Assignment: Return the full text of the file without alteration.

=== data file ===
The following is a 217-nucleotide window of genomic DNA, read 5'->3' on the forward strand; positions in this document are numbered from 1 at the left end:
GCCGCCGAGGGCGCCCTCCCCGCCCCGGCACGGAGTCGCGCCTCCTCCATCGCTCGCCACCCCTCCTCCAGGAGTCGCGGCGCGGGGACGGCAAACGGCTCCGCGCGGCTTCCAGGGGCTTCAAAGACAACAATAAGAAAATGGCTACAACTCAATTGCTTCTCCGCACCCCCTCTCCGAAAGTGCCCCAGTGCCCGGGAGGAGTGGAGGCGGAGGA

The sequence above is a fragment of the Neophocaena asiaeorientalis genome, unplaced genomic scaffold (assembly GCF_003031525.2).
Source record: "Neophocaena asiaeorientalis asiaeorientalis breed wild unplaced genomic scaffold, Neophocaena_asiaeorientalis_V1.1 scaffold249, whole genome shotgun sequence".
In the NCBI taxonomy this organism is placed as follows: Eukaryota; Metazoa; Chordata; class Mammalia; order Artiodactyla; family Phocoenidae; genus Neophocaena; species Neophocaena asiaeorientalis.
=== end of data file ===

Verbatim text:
The following is a 217-nucleotide window of genomic DNA, read 5'->3' on the forward strand; positions in this document are numbered from 1 at the left end:
GCCGCCGAGGGCGCCCTCCCCGCCCCGGCACGGAGTCGCGCCTCCTCCATCGCTCGCCACCCCTCCTCCAGGAGTCGCGGCGCGGGGACGGCAAACGGCTCCGCGCGGCTTCCAGGGGCTTCAAAGACAACAATAAGAAAATGGCTACAACTCAATTGCTTCTCCGCACCCCCTCTCCGAAAGTGCCCCAGTGCCCGGGAGGAGTGGAGGCGGAGGA

The sequence above is a fragment of the Neophocaena asiaeorientalis genome, unplaced genomic scaffold (assembly GCF_003031525.2).
Source record: "Neophocaena asiaeorientalis asiaeorientalis breed wild unplaced genomic scaffold, Neophocaena_asiaeorientalis_V1.1 scaffold249, whole genome shotgun sequence".
In the NCBI taxonomy this organism is placed as follows: Eukaryota; Metazoa; Chordata; class Mammalia; order Artiodactyla; family Phocoenidae; genus Neophocaena; species Neophocaena asiaeorientalis.